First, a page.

Originally posted by McAfee

During the past couple of weeks, McAfee Labs has observed a huge increase in spam related to Nivdort, a malicious file that usually arrives as a .zip attachment and tries to download other malware. This malware can steal a victim’s credentials, including personal details related to online shopping, banking, and other social networking websites.

Nivdort’s spam campaign

The new spam campaign contains a .zip file as an attachment. The contents of the email are carefully crafted to lure victims using social engineering techniques. The spam email may look like this:

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The attackers also send fake emails appearing as WhatsApp content to maximize their outreach.

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When an unsuspecting user clicks on the autoplay button, the malware will automatically download from a compromised website and execute. Upon execution it shows an error message to make the victim believe that the file cannot run, but in the background it is busy.

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Nivdort acts in three cycles.

First cycle

In the first cycle, the malware deobfuscates the packed content, encrypted strings, Windows registry, and API. To decrypt the content, it generates a decryption table from a single DWORD, which will decrypt other contents. The code flow follows:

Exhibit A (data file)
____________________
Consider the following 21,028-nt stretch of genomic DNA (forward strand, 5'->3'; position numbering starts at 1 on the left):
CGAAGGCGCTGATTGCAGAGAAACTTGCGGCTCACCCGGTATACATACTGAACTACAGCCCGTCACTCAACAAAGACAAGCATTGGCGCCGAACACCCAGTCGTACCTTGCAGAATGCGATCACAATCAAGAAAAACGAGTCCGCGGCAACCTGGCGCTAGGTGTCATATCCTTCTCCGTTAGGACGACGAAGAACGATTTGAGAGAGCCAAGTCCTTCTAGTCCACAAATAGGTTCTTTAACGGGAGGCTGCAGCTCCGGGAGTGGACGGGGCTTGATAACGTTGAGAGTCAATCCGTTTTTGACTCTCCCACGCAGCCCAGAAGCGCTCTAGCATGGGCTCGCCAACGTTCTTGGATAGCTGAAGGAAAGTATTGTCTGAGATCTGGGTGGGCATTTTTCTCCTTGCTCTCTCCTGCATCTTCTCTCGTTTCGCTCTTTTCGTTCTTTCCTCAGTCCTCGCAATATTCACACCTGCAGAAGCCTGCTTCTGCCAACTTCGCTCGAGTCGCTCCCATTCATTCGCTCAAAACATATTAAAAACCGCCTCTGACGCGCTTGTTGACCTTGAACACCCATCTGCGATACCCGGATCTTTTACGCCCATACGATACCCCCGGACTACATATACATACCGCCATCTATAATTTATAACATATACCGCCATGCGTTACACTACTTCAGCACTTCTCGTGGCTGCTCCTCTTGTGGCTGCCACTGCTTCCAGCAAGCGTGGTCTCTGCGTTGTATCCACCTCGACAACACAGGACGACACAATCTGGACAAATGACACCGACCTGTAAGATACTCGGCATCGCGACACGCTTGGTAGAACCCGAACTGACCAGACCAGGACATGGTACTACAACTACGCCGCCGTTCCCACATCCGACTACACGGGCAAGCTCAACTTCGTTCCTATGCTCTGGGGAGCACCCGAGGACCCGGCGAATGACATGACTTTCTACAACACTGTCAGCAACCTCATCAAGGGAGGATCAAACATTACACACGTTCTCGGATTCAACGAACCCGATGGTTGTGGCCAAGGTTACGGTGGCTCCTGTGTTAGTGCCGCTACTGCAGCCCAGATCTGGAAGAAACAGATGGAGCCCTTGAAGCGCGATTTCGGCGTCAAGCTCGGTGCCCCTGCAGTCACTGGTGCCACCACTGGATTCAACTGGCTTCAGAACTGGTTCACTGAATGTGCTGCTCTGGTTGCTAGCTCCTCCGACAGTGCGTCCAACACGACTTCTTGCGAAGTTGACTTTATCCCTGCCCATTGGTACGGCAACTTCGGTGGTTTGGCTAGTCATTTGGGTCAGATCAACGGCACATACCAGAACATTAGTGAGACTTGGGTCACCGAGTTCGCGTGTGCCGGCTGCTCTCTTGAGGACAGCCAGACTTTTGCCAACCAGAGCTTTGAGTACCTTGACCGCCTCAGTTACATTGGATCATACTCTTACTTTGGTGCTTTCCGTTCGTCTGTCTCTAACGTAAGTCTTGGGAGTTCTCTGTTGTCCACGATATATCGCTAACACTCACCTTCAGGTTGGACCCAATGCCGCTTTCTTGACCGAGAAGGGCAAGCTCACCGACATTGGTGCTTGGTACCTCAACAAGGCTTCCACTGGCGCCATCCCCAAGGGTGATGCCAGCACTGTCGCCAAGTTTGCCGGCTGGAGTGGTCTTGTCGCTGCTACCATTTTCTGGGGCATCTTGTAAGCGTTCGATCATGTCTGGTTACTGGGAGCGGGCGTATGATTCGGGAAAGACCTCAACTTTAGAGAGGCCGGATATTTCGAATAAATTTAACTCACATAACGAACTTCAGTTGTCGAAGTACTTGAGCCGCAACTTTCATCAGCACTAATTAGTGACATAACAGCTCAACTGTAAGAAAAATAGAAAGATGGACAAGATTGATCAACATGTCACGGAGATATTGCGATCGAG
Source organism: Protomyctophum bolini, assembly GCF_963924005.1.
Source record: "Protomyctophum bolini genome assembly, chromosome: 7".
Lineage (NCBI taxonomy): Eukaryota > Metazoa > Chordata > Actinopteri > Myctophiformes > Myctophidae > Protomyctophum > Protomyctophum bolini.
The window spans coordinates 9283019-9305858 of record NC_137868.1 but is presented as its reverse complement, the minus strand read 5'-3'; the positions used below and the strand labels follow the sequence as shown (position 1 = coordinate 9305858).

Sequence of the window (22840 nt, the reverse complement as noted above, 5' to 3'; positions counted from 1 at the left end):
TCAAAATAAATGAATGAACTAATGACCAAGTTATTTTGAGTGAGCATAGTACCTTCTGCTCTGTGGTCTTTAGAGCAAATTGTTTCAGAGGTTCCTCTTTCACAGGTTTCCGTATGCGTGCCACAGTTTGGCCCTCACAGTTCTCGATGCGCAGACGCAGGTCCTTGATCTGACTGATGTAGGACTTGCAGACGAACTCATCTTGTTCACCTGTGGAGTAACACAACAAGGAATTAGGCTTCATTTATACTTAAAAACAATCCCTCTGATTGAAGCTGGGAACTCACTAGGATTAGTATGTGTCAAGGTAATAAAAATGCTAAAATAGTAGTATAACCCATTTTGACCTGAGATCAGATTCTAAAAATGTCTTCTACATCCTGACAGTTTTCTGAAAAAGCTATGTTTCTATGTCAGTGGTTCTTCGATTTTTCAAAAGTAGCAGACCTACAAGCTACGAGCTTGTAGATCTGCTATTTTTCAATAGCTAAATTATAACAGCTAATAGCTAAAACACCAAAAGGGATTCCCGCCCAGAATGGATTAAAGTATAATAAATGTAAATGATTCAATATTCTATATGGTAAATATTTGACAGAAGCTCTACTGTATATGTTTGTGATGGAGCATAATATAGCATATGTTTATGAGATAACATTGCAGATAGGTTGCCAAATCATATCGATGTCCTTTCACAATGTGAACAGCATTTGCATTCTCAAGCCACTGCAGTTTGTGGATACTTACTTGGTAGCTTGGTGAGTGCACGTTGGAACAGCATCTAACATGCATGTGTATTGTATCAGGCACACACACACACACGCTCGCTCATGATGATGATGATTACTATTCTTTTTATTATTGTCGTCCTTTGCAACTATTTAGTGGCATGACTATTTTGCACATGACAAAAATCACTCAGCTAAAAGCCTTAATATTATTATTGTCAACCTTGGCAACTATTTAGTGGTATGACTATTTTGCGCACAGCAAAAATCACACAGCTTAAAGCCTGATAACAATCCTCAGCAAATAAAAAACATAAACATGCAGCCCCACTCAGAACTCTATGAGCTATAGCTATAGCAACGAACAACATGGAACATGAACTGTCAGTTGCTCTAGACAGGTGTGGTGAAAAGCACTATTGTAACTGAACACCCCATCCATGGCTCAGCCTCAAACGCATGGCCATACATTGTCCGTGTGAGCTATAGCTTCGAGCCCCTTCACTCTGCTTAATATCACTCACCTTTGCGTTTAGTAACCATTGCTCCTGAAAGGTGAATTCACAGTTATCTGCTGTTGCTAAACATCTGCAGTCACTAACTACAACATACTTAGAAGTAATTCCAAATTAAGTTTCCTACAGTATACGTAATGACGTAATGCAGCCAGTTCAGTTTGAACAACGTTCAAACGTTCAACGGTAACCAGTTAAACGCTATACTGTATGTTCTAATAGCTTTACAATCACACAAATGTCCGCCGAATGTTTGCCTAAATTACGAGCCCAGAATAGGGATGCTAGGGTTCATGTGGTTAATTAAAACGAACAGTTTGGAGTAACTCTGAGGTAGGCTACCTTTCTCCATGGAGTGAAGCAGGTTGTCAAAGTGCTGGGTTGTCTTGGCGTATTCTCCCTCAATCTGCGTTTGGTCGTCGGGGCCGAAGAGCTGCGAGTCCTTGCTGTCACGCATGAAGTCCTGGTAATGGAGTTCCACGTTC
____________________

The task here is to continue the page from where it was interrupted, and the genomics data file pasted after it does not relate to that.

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This decryption table will decrypt strings such as dropped filename, run registry entry, service entry etc., as shown below:

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Second cycle

In the second cycle, the malware first copies itself with the name as decrypted in the first cycle and then creates a service entry, as shown below:

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The malware can also disable the infected user’s firewall notifications from the Windows Security Center with the following registry modification:

Adds value: “FirewallDisableNotify”

With data: “1”

To subkey: HKLM\SOFTWARE\Microsoft\Security Center

The malware next creates an autostart registry entry to make sure its copy will be executed upon rebooting:

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Third cycle

The third cycle collects information such as computer name, IP address, and software and hardware configuration. It can also exfiltrate a victim’s login credentials and credit card data by recording the keystrokes, and can receive further instructions from the attacker:

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It also connects to compromised websites such as prettyguard.net and buildingsuccess.net, which are being used by the malware for running ad campaigns. The code snippet below shows this:

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These domain names are generated randomly as a combination of two strings, such as building + success [.] net, pretty + guard [.] net, from an array of strings decrypted in the first cycle. The array may look like:

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When we tried to visit these domains, we were redirected to other malware-hosting websites. In this case, cigarettepresident.net redirected to sso.anbtr.com. These websites are flagged by Google Chrome and VirusTotal:

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Intel Security advises users to keep their antimalware signatures up to date at all times. Intel Security products detect this infostealer trojan as Trojan-FHSQ![Partial hash], Trojan-FHSI![Partial hash], and Trojan-FHSA![Partial hash] with DAT Versions 8065 and later.

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